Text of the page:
Lloyd’s is responding to environmental demands and consumer preferences by greening the packaging of its popular BBQ tubs by eliminating the throw-away paper sleeve. Now, all dietary and product information is printed directly on the tub, which saves more than 970 tons of wood or 6,000 trees annually.

The new tub also features “stay cool” handles, which make it easier to remove the heated container from the microwave. The change proved favorable during in-store testing, as consumers found the new packaging on the BBQ tubs to be more contemporary and of higher quality overall.

Not to be left out, the seafood industry has attracted the attention of investment community members seeking to fund companies marketing sustainable seafood. A San Francisco operation, Sea Change Investment Fund reportedly looks into companies with investment potential based on profitability and their offerings of environmental benefits.

Based on U.N. Food and Agriculture Organization estimates, one-quarter of the world’s fisheries face depletion due to exploitation practices. Added to that another half of global waters are being fished at maximum capacity.

Sustainability: historical perspective

Variously coined “green movement” and “environmental revolution,” sustainability in all its guises is an age-old phenomenon that has periodically gained new momentum over time.

Consider that air pollution was blamed on animal manure, dust and wood smoke among other contaminants long before the industrial revolution. Henry David Thoreau, the 19th century American philosopher and conservationist, promoted the conservation of and respect for nature including the federal preservation of virgin forests in his book “Maine Woods.”

Experts says global ecosystems have deteriorated dramatically during the past 50 years or so in connection with the rapidly growing demands for food, fresh water, timber, fiber and fuel.

To be sure, facing a depletion of the earth’s natural capital is forcing global attention on matters of sustainability.

Sustainability: what the world needs now

Sustaining the environment is fast becoming a mandatory model for business progress among all sectors that seek to reduce landfill waste and do the right thing for the environment to put money in their company coffers.

A study commissioned by the Grocery Manufacturers Association (GMA) found that successful companies define sustainability as a top strategic priority while taking a structured and methodical approach to practices. The 2007 study, titled “Sustainability: Balancing Opportunity and Risk in the Consumer Products Industry,” was conducted by Deloitte Consulting LLP.

“This study tells us that sustainability is not just about ‘going green’ — it involves competing in a different world with constantly evolving issues and expectations,” noted Stephen Silbert, GMA senior vice president of industry affairs. “GMA will continue to develop the compendium of retailer practices to foster and enhance collaboration between manufacturers and retailers on sustainability initiatives. Such cooperation is mutually beneficial and, more importantly, helps companies meet consumer demands.”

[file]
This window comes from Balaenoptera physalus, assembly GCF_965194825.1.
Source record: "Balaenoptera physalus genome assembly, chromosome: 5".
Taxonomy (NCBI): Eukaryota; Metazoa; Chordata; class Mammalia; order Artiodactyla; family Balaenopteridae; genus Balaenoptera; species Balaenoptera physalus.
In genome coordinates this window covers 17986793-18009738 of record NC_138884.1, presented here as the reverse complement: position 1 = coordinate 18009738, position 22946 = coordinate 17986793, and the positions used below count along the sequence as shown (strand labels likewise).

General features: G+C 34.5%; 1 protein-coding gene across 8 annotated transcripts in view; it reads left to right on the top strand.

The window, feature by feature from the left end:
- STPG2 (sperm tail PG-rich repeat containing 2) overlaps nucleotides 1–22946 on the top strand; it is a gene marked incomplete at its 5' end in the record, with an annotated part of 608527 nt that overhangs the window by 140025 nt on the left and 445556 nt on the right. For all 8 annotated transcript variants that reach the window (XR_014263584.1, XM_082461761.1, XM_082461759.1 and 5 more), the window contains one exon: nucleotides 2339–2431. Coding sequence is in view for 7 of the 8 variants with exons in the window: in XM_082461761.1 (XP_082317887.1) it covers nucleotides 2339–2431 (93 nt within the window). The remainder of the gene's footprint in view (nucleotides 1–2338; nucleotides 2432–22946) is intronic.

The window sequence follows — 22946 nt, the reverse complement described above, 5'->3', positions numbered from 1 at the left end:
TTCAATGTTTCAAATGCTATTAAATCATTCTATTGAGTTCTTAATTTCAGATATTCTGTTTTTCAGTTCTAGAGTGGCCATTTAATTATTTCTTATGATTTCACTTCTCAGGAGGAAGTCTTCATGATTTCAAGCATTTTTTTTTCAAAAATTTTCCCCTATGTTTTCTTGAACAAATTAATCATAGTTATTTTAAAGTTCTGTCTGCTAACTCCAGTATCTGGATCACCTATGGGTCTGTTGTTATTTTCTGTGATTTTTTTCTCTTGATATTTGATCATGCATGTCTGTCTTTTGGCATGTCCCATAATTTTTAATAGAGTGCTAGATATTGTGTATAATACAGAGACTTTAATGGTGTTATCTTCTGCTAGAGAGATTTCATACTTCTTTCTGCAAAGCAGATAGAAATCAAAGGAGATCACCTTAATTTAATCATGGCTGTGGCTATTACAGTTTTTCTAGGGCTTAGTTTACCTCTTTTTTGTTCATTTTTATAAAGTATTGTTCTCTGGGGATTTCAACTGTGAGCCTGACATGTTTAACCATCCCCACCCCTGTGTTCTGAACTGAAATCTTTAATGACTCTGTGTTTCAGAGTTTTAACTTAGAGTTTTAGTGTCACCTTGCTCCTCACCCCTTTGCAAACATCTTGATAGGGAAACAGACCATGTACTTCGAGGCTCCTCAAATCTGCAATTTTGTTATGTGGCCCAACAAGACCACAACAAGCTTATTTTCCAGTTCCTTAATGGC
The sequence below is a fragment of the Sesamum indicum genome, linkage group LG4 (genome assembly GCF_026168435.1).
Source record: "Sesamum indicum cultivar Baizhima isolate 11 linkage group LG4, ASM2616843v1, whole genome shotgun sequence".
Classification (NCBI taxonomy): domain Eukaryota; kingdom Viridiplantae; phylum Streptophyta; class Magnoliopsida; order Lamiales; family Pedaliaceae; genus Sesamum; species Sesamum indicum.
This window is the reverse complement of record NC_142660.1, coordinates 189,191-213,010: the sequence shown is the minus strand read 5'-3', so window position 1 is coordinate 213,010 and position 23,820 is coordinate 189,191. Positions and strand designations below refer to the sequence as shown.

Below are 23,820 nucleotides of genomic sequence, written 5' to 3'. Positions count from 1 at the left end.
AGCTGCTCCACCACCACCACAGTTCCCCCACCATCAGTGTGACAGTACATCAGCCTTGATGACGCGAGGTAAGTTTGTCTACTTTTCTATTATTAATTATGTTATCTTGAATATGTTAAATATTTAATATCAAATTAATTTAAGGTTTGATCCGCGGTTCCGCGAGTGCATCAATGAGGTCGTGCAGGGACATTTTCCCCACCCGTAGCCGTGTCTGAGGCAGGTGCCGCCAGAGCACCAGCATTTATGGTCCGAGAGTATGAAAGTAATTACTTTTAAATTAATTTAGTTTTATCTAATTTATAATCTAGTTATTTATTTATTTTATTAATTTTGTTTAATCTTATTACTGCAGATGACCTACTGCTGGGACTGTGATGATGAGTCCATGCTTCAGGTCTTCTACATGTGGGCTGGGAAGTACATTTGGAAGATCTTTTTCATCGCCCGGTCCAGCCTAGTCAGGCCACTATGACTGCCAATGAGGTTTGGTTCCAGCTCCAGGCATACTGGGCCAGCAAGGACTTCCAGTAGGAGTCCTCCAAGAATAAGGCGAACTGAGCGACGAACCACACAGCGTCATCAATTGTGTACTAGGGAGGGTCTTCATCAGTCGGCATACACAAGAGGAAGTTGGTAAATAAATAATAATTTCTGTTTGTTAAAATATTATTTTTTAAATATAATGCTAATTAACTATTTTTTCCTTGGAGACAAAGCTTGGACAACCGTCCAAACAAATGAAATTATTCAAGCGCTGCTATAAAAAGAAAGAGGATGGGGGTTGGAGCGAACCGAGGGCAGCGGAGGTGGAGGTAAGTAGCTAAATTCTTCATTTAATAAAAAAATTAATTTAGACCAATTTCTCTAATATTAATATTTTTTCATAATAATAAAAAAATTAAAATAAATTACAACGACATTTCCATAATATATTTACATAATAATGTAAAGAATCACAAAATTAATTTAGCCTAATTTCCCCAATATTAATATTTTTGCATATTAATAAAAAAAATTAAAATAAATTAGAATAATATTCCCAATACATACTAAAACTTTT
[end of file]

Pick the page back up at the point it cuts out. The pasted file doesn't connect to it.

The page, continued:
Last year, Perrysburg, Ohio-based Owens-Illinois Inc. (O-I) appointed a 20-year veteran, Jay Scripter — who has general management, operations, Lean Six Sigma and engineering experience in both the chemicals and building materials sectors — to serve as its vice president of sustainability.

“We believe that sustainability is a key value driver for competitive advantage in our future,” Rich Crawford, O-I president of global glass operations said at the time. “This role will have a powerful influence on O-I competitiveness, the image of glass and the competitive position of the glass industry as a whole.”

Scripter’s job includes focusing on building O-I’s capabilities in the key disciplines of sustainability and to develop the strategies, management processes and key initiatives designed to position glass as “the most sustainable” packaging material. He also has oversight concerning key opportunities involving energy, environmental compliance, safety, recycling and related issues.

In 2007, Michael Dell, chairman and founder of the computer company by the same name, implored the electronics industry to join a tree-planting movement to compensate for the environmental impact of energy consumed by their devices.

Meanwhile, the same year under the Bush administration, the U.S. House of Representatives embarked on a “Green the Capitol” initiative, including a series of strategies such as purchasing electricity generated from renewable sources, installing energy-efficient lighting, reducing the use of coal at the Capitol power plant and switching to hybrid or alternative fuel vehicles.

“Global warming and climate change are formidable issues that the entire world is confronting, and the United States Congress must lead by example,” noted Speaker Nancy Pelosi (D-Calif.).